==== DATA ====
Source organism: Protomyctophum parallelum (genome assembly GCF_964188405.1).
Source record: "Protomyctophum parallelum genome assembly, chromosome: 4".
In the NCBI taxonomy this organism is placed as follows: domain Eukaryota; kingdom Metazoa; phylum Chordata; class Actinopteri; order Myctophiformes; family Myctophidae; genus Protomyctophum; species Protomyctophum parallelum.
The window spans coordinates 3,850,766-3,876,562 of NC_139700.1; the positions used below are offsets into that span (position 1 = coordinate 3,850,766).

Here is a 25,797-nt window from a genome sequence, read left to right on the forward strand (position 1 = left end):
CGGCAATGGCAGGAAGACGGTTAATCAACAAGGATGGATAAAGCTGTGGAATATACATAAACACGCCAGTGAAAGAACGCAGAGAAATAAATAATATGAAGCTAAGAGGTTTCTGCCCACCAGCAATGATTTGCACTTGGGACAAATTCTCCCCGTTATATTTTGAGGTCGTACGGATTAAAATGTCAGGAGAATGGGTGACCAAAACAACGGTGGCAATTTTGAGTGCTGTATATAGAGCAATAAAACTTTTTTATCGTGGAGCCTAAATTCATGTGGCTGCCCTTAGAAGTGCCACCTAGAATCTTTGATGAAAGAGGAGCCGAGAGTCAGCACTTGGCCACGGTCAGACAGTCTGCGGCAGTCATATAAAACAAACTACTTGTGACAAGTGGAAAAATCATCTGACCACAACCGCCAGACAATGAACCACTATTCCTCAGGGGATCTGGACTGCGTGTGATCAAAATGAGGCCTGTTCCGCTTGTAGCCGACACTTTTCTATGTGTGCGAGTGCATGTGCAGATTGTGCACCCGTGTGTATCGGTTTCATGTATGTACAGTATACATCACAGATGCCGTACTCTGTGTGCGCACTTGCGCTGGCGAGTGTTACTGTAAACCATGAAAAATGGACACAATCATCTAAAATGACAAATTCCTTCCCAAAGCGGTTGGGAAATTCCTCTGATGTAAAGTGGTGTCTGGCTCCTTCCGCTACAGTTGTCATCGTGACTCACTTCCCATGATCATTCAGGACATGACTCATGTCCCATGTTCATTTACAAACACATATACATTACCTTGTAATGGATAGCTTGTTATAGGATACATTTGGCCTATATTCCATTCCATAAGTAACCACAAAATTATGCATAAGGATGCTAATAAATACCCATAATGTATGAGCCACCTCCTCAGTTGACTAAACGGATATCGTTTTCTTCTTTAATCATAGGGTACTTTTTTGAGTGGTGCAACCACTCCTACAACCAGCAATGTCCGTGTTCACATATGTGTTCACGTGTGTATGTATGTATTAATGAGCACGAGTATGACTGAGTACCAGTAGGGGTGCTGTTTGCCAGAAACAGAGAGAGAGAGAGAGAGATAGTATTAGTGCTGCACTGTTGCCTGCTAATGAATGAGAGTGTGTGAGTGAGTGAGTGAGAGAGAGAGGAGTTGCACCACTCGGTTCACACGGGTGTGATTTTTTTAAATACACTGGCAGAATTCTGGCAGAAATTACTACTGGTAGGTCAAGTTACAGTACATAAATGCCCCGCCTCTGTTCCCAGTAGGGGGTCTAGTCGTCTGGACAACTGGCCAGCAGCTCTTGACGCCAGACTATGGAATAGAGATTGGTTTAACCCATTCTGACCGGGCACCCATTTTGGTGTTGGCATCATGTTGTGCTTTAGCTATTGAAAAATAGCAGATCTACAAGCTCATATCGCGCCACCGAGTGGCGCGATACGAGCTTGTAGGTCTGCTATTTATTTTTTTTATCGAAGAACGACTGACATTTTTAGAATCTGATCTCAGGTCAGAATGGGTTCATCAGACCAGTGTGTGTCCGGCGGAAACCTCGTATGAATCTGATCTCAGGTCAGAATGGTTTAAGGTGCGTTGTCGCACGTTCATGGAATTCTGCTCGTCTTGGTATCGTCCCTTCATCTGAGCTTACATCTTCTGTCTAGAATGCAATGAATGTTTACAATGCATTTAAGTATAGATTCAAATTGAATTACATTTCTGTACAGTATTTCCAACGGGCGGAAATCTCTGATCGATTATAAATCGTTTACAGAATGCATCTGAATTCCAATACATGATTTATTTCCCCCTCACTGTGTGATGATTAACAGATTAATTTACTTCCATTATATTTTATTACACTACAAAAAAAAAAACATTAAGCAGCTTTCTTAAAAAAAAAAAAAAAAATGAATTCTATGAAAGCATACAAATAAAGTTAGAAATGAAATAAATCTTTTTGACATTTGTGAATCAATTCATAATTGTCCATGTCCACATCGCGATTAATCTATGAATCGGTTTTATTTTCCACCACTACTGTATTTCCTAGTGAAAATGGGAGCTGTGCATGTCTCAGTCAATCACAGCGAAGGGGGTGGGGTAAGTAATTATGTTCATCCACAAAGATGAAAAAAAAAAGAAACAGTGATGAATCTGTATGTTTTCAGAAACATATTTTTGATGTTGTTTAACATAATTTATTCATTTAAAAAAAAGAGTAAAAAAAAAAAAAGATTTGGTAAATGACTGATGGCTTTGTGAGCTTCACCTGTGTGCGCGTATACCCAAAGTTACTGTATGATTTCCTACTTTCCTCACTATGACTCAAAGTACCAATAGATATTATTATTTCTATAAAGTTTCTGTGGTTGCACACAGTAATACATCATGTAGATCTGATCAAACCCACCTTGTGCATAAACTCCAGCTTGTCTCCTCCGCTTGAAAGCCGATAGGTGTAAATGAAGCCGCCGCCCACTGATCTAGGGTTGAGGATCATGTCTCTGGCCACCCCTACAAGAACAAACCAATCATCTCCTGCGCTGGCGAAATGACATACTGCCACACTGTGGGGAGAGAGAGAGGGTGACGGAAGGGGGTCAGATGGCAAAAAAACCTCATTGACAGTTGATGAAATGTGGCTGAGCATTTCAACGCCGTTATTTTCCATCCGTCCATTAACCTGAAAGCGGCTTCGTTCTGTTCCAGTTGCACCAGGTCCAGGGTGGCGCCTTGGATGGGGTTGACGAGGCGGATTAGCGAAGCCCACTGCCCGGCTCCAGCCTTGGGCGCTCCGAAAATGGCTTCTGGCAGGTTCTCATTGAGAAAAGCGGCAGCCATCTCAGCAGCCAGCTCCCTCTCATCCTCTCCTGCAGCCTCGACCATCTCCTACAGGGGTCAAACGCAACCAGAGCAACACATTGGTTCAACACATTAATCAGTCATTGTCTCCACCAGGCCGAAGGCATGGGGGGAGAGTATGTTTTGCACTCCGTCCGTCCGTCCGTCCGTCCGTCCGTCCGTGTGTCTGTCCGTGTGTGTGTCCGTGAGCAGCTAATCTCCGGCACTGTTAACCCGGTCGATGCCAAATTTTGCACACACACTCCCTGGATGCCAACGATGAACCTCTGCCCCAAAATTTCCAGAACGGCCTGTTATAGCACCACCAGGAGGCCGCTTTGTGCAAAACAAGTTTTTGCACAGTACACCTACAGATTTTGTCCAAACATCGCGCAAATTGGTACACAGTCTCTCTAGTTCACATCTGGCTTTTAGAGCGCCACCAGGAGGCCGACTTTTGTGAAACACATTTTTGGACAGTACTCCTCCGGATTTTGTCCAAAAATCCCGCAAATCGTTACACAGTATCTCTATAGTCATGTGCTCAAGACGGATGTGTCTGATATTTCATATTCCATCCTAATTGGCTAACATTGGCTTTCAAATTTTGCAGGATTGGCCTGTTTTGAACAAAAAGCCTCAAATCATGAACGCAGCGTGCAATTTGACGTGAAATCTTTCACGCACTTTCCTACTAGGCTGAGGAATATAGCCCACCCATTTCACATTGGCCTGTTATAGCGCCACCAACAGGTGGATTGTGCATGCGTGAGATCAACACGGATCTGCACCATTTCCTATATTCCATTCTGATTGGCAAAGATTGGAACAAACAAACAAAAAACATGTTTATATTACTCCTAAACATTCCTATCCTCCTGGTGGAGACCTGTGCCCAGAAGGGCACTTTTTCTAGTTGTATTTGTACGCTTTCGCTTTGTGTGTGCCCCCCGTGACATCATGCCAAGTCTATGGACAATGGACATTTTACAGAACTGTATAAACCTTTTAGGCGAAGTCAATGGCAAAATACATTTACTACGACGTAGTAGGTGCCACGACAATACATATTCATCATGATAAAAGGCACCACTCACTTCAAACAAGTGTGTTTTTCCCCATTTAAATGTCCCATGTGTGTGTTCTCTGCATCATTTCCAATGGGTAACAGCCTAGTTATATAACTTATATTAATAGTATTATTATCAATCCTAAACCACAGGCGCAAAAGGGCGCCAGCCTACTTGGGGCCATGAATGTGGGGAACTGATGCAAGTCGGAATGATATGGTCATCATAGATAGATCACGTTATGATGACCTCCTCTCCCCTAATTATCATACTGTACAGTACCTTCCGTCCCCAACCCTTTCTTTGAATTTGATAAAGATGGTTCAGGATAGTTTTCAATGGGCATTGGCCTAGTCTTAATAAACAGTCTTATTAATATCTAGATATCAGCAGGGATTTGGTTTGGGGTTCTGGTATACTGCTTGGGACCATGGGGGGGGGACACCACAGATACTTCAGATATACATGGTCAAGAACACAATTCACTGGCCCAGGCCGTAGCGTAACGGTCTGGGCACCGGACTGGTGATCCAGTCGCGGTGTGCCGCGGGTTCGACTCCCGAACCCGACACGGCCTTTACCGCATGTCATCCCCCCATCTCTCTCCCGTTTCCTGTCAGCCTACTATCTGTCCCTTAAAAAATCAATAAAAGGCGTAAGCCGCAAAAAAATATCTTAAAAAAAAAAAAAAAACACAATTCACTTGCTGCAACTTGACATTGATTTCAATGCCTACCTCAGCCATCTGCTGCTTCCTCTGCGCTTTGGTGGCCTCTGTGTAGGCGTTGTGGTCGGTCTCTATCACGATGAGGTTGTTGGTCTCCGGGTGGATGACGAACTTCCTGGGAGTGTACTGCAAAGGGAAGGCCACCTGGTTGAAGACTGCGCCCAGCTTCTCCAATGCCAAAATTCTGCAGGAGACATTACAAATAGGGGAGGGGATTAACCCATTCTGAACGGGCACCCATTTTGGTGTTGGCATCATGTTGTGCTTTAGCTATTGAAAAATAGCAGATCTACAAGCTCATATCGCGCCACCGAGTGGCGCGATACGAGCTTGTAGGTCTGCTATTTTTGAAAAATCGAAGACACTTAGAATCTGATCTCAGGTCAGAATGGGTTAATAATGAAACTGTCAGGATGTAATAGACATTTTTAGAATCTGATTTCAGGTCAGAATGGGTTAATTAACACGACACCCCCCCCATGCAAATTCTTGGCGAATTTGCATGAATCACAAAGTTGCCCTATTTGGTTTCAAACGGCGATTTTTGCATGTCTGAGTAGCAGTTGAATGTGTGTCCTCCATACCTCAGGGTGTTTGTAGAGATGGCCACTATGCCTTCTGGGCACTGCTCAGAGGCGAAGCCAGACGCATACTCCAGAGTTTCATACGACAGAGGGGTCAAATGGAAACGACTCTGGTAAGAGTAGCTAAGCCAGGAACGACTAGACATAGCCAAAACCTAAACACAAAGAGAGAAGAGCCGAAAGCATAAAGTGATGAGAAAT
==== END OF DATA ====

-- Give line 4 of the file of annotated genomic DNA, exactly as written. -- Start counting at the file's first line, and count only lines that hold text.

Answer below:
The window spans coordinates 3,850,766-3,876,562 of NC_139700.1; the positions used below are offsets into that span (position 1 = coordinate 3,850,766).